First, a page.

The tribal Braxaná-created to become the ultimate warriors. The Azeans-raised to master the power of the mind. Two civilizations fighting an endless war over a long-forgotten cause. Now, after a century and a half, the legacy of their greatest military leaders threatens to tear apart both empires.
About the Author
An acknowledged master of Dark Fantasy, Celia Friedman is a John W. Campbell award finalist, and the author of the highly acclaimed Coldfire Trilogy, New York Times Notable Book of the Year This Alien Shore, In Conquest Born, The Madness Season, The Wilding and The Magister Trilogy. Ms. Friedman worked for twenty years as a professional costume designer, but retired from that career in 1996 to focus on her writing. She lives in Virginia, and can be contacted via her website, www.csfriedman.com.
Table of Contents
An Explorations Interview with C. S. Friedman
Paul Goat Allen: Celia, it's been almost two decades since the release of In Conquest Born. What was the motivation behind returning to this universe?
C. S. Friedman: Mostly a few key people making big puppy-dog eyes at me…for 18 years!
PGA: One characteristic about your novels that I particularly enjoy is the sheer density of thematic subject matter -- it's like brain food. What were some of the major themes that you wanted to explore in The Wilding?
CSF: As with In Conquest Born, the main theme is exploring consequences: What would we become as human beings if psychic power were made available? What would modern society be like if we gained technology before we cast off all our "barbaric" trappings? What would we become if we had the science to have children born any way we wanted them to be, including appearance? The ideas explored here are far from the only answers, but they show us how different our own world might be if certain things we now take for granted were to change. Beyond that, there is a theme that permeates all my work: Our world may change, but human beings do not. While I was working on In Conquest Born, someone I was telling about it regaled me with his own beliefs about how, if we were to gain telepathic ability, all war would end, because how do you keep secrets and hurt people when everyone knows everyone else's thoughts? I responded that in all ages, human nature has been essentially the same, and if psychic power were to develop, I had utter faith men would figure out ways to keep secrets, wage wars, and hurt one another -- as well as all the good stuff. That is really what all my books are about, the core of human nature and how it adapts to various challenges, both good and bad. I also like to think that each of my books enables the reader to experience something that does not exist in our universe. In In Conquest Born and The Wilding, I have attempted to create a vision of psychic ability that is compatible with what we understand of the human mind, and to give the reader a sense what it would be like to actually have such powers, as well as how they might be abused.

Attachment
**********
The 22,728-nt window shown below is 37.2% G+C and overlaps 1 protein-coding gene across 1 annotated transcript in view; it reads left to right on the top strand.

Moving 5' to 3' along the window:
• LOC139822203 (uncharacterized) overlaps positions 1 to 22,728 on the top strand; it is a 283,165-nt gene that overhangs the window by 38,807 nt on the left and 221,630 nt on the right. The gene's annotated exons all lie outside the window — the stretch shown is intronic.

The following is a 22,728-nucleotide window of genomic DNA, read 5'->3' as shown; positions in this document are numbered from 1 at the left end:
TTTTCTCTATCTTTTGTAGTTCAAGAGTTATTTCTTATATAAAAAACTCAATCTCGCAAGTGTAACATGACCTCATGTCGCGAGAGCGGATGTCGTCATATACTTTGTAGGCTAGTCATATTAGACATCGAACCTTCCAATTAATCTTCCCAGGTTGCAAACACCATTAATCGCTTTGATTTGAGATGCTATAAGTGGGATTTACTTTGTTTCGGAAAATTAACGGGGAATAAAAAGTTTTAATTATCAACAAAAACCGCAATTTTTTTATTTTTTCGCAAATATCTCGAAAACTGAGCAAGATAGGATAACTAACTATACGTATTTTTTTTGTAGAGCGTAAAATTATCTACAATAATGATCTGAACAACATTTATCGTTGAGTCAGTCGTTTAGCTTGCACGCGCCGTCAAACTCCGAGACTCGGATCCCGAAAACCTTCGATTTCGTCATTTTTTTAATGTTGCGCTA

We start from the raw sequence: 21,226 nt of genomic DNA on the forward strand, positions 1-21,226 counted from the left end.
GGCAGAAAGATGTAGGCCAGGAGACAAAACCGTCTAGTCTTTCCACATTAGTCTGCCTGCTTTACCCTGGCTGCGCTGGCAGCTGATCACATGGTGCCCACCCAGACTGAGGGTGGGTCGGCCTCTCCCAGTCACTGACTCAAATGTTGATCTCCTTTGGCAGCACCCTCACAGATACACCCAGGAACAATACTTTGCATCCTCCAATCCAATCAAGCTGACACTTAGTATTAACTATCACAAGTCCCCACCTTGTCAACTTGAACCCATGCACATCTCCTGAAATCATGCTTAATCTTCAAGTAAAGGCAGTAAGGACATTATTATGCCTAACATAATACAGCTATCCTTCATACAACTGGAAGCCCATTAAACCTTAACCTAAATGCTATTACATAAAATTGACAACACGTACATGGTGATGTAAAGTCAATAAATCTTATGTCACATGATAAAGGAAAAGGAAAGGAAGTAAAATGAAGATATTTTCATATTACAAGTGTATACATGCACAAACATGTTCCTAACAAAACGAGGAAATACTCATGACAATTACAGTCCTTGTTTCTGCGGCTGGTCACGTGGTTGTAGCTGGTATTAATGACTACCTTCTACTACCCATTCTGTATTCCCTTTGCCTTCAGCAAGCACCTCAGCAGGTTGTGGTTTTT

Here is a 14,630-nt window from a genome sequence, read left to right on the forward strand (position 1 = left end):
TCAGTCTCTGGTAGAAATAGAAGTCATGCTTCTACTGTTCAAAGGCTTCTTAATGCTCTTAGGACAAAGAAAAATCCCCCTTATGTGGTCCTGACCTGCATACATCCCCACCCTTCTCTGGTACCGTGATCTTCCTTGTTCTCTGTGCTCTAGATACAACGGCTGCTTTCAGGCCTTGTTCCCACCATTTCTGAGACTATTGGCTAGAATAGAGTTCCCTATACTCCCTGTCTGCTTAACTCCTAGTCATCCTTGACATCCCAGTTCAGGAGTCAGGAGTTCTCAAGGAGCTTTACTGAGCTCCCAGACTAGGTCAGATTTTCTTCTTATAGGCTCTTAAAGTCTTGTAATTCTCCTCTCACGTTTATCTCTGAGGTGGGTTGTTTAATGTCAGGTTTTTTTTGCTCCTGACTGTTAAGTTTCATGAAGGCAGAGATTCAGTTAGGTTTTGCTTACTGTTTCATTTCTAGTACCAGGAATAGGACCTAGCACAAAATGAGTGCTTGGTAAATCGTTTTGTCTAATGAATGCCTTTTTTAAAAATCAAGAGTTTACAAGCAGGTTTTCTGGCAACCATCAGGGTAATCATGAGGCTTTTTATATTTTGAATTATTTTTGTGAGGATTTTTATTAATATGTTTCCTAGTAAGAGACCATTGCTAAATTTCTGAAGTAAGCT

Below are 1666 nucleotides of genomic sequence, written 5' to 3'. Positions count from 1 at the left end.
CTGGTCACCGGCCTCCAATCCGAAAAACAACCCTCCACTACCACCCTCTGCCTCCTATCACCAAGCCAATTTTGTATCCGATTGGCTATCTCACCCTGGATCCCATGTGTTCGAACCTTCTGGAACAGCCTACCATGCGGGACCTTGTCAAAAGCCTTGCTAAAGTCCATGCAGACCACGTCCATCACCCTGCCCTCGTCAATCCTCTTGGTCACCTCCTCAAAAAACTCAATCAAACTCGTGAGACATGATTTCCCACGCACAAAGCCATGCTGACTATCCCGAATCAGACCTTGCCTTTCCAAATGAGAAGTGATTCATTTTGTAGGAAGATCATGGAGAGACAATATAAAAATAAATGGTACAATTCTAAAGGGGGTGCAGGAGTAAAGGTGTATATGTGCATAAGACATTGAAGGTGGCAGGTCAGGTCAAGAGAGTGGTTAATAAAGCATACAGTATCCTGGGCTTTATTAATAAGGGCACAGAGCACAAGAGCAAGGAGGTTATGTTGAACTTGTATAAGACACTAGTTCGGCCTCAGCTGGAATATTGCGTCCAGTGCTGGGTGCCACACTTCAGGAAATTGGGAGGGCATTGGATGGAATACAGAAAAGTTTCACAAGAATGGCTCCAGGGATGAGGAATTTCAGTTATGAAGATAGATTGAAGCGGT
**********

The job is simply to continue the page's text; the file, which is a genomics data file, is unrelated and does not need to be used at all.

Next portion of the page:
PGA: If given the choice to have psychic abilities like some of the characters in The Wilding, would you accept or decline, and why?
CSF: Sure, especially if I were the first one to be offered it. No need for cell phones!
PGA: How cool is it to have arguably the best artist in the genre, Michael Whelan, painting your book covers? And what are your feelings about The Wilding cover art?
CSF: It is the coolest thing since sliced bread, for sure. I hold my breath every time they ask him. Michael is a brilliant artist, and seeing what vision he came up with is like rediscovering my work. I think The Wilding is one of his best works. But I'm biased.
PGA: Any chance of another Azean/Braxin novel?
CSF: Absolutely not. Of course, I said that 18 years ago, so who knows?